Jul 1
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In the News: Sumatran tiger rarer than previously thought

The Sumatran tiger, a Critically Endangered tiger subspecies, may be even rarer than previously thought, according to a new study.

Photo of Sumatran tigress

Found only on the Indonesian island of Sumatra, the Sumatran tiger may number fewer than 400 wild individuals and is perilously close to extinction. In a new study, published in the journal Oryx, researchers from Virginia Tech and WWF used camera traps to estimate tiger density in previously unsurveyed habitats on Sumatra.

Worryingly, they found that tiger density may only be half what has been estimated in the past, and in some areas it could be as low as one tiger per 40 square kilometres.

Tigers under threat

The main reason for the low density of tigers on Sumatra appears to be human activity, particularly large-scale conversion of forest for oil palm, pulp and paper plantations.

We believe the low detection of tigers in the study area of central Sumatra was a result of the high level of human activity – farming, hunting, trapping, and gathering of forest products,” said Sunarto, the lead author of the study. “We found a low population of tigers in these areas, even when there was an abundance of prey animals.”

Photo of a male Sumatran tiger

Sumatra lost around 36% of its forest cover between 1990 and 2010, but the results of the study show that tigers fare badly even in areas where the forest is apparently intact.

According to Sunarto, “Tigers are not only threatened by habitat loss from deforestation and poaching; they are also very sensitive to human disturbance. They cannot survive in areas without adequate understorey, but they are also threatened in seemingly suitable forests when there is too much human activity.”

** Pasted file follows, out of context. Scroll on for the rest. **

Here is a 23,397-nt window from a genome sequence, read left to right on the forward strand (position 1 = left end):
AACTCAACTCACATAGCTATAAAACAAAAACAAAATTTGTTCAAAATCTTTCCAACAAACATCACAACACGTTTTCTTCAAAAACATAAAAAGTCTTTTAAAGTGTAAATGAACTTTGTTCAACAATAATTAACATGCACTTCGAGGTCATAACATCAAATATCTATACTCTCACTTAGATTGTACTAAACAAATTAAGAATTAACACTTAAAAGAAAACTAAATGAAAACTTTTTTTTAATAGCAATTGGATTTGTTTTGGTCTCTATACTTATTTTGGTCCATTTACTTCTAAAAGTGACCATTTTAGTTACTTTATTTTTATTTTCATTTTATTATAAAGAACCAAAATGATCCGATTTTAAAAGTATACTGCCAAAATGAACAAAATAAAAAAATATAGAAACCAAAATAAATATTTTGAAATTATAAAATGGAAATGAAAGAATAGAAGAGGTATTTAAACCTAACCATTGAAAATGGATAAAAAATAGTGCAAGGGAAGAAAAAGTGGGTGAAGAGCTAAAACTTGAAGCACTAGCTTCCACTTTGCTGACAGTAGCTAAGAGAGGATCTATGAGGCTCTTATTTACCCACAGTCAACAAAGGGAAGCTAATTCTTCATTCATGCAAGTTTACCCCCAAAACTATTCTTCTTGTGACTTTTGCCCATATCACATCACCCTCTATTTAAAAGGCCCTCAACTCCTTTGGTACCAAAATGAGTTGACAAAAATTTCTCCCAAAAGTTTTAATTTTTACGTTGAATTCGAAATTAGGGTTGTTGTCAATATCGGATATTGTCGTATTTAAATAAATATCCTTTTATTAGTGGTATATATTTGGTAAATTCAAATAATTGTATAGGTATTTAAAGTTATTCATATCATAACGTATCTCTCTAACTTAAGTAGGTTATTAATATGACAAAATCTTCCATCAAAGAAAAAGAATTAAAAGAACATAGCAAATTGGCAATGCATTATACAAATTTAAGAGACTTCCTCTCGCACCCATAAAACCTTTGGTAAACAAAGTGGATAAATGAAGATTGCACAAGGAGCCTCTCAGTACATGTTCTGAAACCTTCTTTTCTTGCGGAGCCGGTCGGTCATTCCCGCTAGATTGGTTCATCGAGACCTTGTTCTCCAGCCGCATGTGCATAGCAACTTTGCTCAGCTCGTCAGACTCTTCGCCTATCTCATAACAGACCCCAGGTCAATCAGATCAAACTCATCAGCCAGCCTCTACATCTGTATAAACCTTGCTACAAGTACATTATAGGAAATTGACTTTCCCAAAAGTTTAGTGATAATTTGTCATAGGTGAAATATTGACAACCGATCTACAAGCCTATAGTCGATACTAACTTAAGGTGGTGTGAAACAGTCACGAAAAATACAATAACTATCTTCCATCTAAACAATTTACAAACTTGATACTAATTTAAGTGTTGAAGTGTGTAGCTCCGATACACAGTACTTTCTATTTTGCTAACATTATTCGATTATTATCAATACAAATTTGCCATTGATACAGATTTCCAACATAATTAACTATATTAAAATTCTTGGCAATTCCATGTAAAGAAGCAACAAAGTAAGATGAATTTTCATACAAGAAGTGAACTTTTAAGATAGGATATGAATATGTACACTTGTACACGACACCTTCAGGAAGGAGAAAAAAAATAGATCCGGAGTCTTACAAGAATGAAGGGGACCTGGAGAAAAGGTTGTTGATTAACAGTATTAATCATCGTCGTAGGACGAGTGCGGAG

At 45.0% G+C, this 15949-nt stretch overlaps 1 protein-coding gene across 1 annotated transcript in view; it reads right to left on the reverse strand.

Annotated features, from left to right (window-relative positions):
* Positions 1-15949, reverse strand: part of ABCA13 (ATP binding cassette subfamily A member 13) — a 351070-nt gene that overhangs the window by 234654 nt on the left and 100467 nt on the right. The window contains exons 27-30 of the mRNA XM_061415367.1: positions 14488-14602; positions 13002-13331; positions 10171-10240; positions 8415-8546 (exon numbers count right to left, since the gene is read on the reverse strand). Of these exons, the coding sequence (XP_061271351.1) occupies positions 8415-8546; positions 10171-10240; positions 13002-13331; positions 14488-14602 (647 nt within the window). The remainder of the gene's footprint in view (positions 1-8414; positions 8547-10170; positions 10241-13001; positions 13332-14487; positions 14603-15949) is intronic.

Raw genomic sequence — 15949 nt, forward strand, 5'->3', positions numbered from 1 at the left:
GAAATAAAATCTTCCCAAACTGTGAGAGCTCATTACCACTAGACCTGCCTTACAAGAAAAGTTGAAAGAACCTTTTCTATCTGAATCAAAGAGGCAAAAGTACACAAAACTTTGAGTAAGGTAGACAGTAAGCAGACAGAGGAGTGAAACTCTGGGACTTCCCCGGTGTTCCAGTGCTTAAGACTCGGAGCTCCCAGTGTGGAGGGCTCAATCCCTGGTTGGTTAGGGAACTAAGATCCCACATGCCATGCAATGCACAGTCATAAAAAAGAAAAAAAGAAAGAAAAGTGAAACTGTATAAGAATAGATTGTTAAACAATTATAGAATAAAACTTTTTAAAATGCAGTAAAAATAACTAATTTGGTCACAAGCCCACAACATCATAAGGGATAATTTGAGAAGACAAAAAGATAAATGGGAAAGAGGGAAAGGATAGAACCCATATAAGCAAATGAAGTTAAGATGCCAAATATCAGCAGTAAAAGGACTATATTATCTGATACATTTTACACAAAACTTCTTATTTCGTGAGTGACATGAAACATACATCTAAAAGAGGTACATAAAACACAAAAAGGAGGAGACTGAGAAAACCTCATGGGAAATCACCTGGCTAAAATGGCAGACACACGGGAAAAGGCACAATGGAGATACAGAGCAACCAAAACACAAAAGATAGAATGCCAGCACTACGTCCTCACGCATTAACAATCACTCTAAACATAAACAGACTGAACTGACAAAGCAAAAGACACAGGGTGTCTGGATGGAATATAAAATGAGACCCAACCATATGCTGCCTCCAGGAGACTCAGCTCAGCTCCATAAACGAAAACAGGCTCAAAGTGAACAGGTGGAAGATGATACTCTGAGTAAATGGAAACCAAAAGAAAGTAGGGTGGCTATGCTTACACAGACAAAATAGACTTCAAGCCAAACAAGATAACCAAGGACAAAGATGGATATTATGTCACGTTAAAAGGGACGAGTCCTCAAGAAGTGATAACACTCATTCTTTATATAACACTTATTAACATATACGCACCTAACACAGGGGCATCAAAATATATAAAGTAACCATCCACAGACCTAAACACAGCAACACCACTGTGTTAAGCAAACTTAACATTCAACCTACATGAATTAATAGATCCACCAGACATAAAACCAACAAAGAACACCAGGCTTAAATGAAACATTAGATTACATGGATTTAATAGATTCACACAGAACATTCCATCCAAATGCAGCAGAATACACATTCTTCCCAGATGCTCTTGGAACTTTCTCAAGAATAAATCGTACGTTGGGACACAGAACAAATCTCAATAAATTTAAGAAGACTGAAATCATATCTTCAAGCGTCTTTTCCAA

Tiger conservation

The findings of the study highlight the importance of protecting large areas of remaining forest and reducing the levels of illegal human activity. Opportunities still exist to protect some of the region’s forests, but without urgent action they could soon be converted to plantations.

Photo of Sumatran tiger at river

It will also be important to find ways to improve tiger habitat while also supporting local people, for example through agroforestry activities or selective logging. As the rapid conversion of forests to oil palm plantations is driven by high global demand, the international community also needs to take responsibility for protecting Sumatra’s forests and its tigers.

Although the results of the study are worrying news for the Sumatran tiger, the team found a potentially stable tiger population in the region’s Tesso Nilo National Park, showing that legal protection can be effective in reducing human impacts and allowing the tiger population to recover.

 

Read more on this story at Mongabay and Science Daily.

View more photos and videos of tigers on ARKive.

Liz Shaw, ARKive Text Author

Mar 9
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Endangered Species of the Week: Amur leopard

Photo of Amur leopard resting

Amur leopard (Panthera pardus orientalis)

Species: Amur leopard (Panthera pardus orientalis)

Status: Critically Endangered (CR)

Interesting Fact: The Amur leopard is one of the most endangered big cats in the world, with only around 20 adults and 5-6 cubs counted in 2007.

A distinctive subspecies of leopard (Panthera pardus), the Amur leopard has a particularly pale coat and large, dark, widely spaced spots. This beautiful big cat is well adapted to living in the harsh, cold climate it inhabits, with a thick coat and longer legs than other leopards, helping it to walk through snow. The Amur leopard usually lives alone and hunts at night, feeding on a range of animals including hares and deer.

The Amur leopard once ranged through the Amur River Basin, the mountains of northeast China and the Korean Peninsula, but is now confined to the Russian Far East, with a few individuals in the Jilin Province of China. The main threats to the Amur leopard include hunting for its coat and for its bones, which are used in traditional Chinese medicine, as well as a reduction in its prey species. Wildfires and human developments are also a threat. Although the Amur leopard is legally protected, greater efforts are needed to reduce poaching and educate local people. A captive breeding programme is underway, and part of China’s Jilin Province has been set aside for the creation of a National Park to protect this species. Unfortunately, the future of this beautiful but highly endangered cat remains uncertain.

Find out more about conservation efforts for the Amur leopard at AMUR – Russian Amur Tiger and Leopard Conservation, WWF – Amur leopard and WCS – Amur leopard.

See images and videos of the Amur leopard on ARKive.

Visit ARKive’s Facebook page to see an infographic on the Amur leopard shared by one of our followers, Guillermo Munro.

Liz Shaw, ARKive Text Author

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